ⓘ Gordon Bennett Trophy, aeroplanes. The Gordon Bennett Aviation Trophy was an international airplane racing trophy awarded by James Gordon Bennett Jr., the Ameri ..

                                     

ⓘ Gordon Bennett Trophy (aeroplanes)

The Gordon Bennett Aviation Trophy was an international airplane racing trophy awarded by James Gordon Bennett Jr., the American owner and publisher of the New York Herald newspaper. The trophy is one of three Gordon Bennett awards: Bennett was also the sponsor of an automobile race and a ballooning competition.

The terms of the trophy competition were the same as those of the Schneider Trophy: each race was hosted by the nation which had won the preceding race, and the trophy would be won outright by the nation whose team won the race three times in succession. Accordingly, after Joseph Sadi-Lecointes victory in 1920 the Trophy became the permanent possession of the Aero-Club de France.

                                     

1. History

Following the success of the Gordon Bennett balloon competition, which had become the most important competition for the sport, Gordon Bennett announced a competition for powered aircraft in December 1908, commissioning a trophy from Andre Auroc, the sculptor who had created the trophies for both the balloon and automobile competitions. Formulation of the competition rules was entrusted to the Aero-Club de France. It was decided that each competing nation would be allowed to field a team of three competitors.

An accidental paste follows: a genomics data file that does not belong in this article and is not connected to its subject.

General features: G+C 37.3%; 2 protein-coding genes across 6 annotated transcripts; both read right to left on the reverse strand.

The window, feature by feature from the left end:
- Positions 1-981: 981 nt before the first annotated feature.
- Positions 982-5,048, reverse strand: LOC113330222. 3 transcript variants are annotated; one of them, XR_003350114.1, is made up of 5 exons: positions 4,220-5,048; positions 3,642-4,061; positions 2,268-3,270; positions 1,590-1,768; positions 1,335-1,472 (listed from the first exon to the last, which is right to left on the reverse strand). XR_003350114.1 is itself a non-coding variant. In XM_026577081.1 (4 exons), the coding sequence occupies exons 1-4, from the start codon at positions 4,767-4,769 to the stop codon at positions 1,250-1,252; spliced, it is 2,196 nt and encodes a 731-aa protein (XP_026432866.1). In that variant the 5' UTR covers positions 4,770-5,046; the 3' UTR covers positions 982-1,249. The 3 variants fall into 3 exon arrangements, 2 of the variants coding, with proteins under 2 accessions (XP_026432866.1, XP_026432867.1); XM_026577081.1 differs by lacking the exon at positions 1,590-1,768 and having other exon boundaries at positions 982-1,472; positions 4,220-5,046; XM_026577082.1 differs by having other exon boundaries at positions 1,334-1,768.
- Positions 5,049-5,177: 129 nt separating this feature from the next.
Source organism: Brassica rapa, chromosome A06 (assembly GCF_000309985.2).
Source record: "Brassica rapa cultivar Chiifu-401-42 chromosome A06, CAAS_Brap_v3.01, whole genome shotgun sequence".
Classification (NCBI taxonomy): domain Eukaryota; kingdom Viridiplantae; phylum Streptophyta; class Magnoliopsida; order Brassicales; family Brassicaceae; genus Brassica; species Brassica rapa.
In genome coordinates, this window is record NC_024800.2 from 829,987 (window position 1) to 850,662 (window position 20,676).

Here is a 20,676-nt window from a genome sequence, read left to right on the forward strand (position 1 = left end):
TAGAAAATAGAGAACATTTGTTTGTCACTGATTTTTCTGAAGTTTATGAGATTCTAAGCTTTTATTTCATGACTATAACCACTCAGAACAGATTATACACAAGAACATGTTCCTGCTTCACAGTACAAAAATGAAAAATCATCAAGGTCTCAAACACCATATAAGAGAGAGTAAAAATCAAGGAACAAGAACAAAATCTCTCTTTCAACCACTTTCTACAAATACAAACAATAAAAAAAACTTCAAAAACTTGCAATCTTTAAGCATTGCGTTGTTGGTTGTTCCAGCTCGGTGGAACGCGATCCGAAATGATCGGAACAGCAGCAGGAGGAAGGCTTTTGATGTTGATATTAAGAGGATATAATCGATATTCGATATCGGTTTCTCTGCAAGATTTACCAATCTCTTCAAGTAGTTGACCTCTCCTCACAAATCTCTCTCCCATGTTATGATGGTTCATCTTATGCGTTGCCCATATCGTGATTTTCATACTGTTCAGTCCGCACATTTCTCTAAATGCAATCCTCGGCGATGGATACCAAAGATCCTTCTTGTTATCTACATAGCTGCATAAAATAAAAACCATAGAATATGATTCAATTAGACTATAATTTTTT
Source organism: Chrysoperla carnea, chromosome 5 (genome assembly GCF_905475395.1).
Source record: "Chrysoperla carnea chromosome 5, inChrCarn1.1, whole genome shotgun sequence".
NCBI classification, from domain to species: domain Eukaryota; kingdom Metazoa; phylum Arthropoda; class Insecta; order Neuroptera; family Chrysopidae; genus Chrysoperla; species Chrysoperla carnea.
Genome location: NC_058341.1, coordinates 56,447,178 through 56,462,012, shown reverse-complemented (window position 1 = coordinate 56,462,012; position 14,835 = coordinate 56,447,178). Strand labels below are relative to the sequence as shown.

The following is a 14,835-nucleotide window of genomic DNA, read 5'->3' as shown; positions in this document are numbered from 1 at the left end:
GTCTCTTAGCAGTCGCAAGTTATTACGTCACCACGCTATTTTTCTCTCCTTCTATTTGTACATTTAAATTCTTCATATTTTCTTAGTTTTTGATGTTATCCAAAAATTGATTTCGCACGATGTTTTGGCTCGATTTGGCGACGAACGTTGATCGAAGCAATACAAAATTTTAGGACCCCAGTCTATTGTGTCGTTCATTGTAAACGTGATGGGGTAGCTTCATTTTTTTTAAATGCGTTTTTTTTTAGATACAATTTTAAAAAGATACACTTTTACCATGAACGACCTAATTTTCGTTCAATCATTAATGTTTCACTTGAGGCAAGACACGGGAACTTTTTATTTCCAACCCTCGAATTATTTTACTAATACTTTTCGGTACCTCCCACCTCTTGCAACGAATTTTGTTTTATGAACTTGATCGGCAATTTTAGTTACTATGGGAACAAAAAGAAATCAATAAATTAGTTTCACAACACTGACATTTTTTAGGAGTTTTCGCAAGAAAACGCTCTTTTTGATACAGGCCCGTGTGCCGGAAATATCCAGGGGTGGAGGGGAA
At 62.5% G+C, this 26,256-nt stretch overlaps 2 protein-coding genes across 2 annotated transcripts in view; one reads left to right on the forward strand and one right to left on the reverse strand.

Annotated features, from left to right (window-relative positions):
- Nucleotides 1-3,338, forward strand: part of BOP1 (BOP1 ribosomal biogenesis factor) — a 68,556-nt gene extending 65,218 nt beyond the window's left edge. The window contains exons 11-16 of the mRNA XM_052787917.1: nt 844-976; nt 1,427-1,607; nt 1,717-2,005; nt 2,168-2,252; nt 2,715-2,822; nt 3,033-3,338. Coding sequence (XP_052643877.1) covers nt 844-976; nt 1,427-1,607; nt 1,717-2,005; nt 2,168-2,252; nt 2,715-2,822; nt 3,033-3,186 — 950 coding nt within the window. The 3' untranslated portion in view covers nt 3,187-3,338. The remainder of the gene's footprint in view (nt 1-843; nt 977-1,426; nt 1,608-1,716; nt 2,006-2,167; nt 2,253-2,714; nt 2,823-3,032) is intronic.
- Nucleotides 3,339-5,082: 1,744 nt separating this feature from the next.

The 1909 competition was held as part of the Grande Semaine dAviation held at Reims in France, and consisted of 2 laps of a 10 km 6.2 mi circuit. Like the subsequent competitions, it was not a direct race, but a time trial, with competitors taking off separately. As aircraft became faster and their engines more reliable, the distance to be covered was increased each year.

The last competition was held in 1920 in the French communes of Orleans and Etampes. Unlike those held before the First World War which were over short courses marked by pylons, the competition was held between two points 50 km 31 mi apart because of the growing speed of aircraft. Joseph Sadi-Lecointe won in a time of 1 hour, 6 minutes and 17.2 seconds, while fellow French aviator Bernard de Roumanet finished second in a time of 1 hour, 39 minutes and 6.9 seconds.